Written by Dr. Chris Alexander, PE | Friday, July 21, 2017

The technology implementation process is a means for providing a comprehensive assessment approach that involves four steps: Critique, Calibrate, Certify, and Connect. We’ll call this the 4C Technology Implementation Process (i.e., 4C T ‐ I ‐ P).

Four C’s of the Technology Implementation Process

CRITIQUE: At its core, to critique means “conducting a detailed analysis and assessment”. In terms of a technology assessment this means evaluating if the technology can perform as designed. Often this involves evaluating the technology relative to a specific industry standard, although in the absence of an industry standard technology providers must clearly understand needs of the oil and gas industry to ensure their technology meets those needs.

CALIBRATE: Having performed the critical assessment process associated with the critique phase of the process, the technology must be calibrated, or optimized, to meet the specific needs of industry. Often this is an iterative process, where the technology provider transforms their technology from technology concept (TRL 1) to qualification testing (TRL 5), with the eventual goal of proving the technology’s worthiness through sustained operation in the field (TRL 7). Ensuring the technology has been calibrated requires advanced engineering, often involving numerical modeling, full‐scale testing, in situ monitoring, and material selection. It is essential that the calibration process vet any performance deficiencies before they are put into service. Failure in the field is not an option and a well‐designed calibration phase will ensure this does not happen.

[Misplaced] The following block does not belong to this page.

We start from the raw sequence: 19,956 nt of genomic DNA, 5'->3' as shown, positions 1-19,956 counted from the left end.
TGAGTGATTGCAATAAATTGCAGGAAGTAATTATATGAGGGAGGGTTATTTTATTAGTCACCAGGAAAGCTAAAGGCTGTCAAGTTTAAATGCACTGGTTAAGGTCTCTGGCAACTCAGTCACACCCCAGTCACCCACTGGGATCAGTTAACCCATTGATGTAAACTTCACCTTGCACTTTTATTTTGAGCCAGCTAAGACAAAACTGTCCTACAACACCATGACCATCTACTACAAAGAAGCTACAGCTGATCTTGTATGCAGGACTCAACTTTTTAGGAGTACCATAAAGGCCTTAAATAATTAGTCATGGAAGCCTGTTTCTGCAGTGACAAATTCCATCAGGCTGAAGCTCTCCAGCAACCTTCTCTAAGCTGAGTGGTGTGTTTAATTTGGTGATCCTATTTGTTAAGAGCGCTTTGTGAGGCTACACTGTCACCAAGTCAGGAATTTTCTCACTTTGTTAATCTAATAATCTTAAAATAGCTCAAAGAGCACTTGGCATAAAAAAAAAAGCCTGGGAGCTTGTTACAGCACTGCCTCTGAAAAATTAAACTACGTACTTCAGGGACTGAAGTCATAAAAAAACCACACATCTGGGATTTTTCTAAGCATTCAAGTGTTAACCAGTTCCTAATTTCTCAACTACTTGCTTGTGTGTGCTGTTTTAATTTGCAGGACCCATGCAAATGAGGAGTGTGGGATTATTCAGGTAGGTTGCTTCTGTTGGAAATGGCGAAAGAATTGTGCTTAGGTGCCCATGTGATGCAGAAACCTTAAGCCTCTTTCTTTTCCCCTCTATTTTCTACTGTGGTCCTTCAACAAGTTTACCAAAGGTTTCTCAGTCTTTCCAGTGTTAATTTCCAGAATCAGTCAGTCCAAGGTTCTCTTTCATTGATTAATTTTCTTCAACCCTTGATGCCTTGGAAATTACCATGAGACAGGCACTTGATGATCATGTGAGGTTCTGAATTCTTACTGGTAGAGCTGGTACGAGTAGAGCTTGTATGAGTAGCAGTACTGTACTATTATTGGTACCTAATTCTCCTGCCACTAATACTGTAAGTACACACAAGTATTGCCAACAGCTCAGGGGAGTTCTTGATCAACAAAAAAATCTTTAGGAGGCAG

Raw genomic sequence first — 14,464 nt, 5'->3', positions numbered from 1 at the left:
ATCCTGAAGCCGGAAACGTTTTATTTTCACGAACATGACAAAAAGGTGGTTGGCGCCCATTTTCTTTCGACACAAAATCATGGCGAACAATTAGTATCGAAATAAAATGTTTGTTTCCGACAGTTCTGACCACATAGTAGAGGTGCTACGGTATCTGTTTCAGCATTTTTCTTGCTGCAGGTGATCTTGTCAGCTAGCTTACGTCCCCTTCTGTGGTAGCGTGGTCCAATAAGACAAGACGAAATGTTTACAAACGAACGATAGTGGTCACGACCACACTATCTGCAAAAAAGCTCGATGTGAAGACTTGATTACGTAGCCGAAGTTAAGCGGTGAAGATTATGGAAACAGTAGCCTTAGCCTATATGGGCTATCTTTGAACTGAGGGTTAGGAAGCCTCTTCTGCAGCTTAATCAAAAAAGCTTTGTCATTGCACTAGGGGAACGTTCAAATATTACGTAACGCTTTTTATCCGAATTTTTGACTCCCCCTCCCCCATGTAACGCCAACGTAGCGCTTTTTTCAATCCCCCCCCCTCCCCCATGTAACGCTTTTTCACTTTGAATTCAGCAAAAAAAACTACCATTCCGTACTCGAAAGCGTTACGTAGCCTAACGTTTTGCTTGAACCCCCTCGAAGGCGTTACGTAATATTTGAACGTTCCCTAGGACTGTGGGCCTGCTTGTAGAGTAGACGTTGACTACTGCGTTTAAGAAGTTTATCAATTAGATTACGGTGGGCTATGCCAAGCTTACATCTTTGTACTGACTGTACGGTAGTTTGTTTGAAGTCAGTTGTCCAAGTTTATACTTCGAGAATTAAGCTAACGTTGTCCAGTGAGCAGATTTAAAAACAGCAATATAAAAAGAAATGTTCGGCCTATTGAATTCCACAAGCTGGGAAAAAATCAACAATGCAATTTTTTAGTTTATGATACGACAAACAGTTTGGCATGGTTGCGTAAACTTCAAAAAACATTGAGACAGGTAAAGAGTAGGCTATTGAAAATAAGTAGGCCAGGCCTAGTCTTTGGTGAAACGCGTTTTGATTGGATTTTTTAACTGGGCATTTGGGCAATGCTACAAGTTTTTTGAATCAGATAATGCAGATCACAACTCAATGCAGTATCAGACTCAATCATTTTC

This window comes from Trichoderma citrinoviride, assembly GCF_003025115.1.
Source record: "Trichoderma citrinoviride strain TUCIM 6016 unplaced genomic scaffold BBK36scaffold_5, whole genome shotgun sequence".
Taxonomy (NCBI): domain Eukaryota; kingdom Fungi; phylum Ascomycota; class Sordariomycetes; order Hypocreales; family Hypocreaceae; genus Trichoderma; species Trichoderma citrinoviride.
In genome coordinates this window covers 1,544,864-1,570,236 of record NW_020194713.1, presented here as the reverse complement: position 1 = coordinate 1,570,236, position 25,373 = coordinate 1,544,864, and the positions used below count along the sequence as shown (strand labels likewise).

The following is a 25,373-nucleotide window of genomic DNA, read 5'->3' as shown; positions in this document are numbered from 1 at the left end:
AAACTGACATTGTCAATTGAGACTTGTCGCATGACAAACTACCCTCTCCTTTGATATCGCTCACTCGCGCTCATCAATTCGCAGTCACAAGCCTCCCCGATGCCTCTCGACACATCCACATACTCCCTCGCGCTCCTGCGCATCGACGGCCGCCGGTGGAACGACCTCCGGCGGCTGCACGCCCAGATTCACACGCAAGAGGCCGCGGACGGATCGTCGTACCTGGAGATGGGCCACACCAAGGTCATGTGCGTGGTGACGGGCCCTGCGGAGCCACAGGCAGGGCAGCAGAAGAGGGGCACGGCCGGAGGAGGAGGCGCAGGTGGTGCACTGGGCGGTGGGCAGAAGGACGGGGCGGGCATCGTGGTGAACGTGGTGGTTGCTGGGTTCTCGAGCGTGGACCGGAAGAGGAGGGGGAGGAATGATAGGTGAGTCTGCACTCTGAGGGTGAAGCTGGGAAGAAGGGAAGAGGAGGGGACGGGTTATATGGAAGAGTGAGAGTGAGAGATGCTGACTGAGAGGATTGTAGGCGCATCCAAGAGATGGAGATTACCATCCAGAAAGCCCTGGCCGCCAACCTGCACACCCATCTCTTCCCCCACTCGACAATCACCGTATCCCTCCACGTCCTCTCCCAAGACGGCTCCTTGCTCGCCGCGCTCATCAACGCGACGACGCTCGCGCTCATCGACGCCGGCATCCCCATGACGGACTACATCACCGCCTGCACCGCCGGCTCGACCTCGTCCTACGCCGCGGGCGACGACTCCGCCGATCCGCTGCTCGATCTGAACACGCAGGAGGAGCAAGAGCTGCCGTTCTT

CERTIFY: Certifying a product is where the “trust, but verify” concept comes into play. As users of products, we all like to know that technologies are certified and it’s best when done by a third party. When third party organizations, such as ADV, certify a technology it means an unbiased organization has “signed off” that a technology either meets the requirements of a given standard, or that technology does what its owners claims it can do.

CONNECT: Even though a technology might be completely‐suited to meet the needs of a given market, a gap often exists in connecting technology operators with oil & gas operators. This connection is critical in terms of financial sustainability for the technology provider, but equally critical for the operator to ensure they are using the most up‐to‐date technology to maximize safety, reduce risk, and achieve maximum operational efficiencies